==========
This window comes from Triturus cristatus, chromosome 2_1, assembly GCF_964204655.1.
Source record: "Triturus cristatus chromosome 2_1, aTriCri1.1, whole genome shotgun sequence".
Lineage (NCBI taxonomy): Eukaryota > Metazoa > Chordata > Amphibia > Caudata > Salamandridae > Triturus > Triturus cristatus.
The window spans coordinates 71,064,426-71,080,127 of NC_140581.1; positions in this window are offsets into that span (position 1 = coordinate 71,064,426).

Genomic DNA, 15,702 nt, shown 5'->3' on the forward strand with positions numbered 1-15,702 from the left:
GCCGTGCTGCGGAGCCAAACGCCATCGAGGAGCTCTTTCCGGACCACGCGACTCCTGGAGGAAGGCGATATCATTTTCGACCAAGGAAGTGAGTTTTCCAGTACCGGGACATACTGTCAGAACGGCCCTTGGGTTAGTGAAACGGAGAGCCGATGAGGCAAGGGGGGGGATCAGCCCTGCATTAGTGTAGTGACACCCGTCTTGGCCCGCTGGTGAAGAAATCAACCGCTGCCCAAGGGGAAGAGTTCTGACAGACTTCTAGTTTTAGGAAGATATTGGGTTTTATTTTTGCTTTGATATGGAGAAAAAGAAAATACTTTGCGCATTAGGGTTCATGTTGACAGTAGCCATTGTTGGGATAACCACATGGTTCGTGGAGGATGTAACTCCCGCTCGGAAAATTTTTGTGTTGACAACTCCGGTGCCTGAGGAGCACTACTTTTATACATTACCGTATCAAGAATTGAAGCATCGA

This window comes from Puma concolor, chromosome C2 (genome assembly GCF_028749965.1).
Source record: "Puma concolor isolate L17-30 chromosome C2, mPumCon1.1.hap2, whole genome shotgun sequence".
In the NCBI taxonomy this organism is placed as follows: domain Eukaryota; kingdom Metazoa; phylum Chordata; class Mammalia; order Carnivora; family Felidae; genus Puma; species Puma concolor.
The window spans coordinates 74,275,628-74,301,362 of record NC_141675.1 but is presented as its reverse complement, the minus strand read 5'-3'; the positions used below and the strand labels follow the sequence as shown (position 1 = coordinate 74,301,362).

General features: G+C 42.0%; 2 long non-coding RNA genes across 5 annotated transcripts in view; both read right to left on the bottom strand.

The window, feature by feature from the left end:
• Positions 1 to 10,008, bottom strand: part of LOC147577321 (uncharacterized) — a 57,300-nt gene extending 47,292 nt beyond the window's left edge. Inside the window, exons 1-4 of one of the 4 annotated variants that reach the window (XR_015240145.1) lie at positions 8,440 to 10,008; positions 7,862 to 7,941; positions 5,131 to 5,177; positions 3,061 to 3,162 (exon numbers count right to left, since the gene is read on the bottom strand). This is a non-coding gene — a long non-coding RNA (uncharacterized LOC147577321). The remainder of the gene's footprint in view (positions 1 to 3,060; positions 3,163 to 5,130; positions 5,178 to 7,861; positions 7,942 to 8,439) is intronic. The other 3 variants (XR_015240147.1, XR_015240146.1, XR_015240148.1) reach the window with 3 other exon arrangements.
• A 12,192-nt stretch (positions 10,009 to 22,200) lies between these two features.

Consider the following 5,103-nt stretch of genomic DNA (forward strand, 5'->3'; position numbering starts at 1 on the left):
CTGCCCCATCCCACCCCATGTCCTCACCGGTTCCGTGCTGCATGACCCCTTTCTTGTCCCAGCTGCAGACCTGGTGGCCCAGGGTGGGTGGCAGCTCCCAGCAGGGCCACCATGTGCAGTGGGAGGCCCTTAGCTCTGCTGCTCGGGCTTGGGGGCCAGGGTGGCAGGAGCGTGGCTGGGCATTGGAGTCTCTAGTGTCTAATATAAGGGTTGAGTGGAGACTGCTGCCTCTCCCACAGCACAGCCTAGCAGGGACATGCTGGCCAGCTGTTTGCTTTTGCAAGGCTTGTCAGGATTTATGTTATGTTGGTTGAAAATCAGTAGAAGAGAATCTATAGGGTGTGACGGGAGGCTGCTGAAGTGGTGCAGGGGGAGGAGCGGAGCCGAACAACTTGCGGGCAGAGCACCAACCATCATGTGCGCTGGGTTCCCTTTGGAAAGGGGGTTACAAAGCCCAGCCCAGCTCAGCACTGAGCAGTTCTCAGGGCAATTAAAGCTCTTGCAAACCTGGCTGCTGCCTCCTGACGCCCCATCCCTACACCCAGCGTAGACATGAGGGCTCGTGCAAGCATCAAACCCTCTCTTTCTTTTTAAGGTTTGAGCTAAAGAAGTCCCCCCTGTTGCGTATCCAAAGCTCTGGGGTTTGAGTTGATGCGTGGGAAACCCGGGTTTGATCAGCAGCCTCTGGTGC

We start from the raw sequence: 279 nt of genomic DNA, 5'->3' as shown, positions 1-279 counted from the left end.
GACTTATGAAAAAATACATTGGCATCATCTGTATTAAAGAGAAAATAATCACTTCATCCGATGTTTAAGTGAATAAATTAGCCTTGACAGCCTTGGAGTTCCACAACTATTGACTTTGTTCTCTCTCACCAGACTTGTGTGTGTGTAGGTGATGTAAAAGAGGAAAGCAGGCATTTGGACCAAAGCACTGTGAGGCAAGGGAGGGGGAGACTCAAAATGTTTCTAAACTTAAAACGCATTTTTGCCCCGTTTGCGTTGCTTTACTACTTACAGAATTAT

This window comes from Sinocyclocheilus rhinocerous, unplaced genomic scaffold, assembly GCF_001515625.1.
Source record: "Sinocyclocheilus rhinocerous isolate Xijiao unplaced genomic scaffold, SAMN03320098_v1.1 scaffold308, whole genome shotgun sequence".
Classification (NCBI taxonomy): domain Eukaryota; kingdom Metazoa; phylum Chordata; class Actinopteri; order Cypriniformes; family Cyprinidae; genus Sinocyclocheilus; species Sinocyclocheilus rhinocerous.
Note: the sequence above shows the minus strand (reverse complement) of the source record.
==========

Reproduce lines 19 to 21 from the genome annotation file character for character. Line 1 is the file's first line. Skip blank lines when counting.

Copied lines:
This window comes from Sinocyclocheilus rhinocerous, unplaced genomic scaffold, assembly GCF_001515625.1.
Source record: "Sinocyclocheilus rhinocerous isolate Xijiao unplaced genomic scaffold, SAMN03320098_v1.1 scaffold308, whole genome shotgun sequence".
Classification (NCBI taxonomy): domain Eukaryota; kingdom Metazoa; phylum Chordata; class Actinopteri; order Cypriniformes; family Cyprinidae; genus Sinocyclocheilus; species Sinocyclocheilus rhinocerous.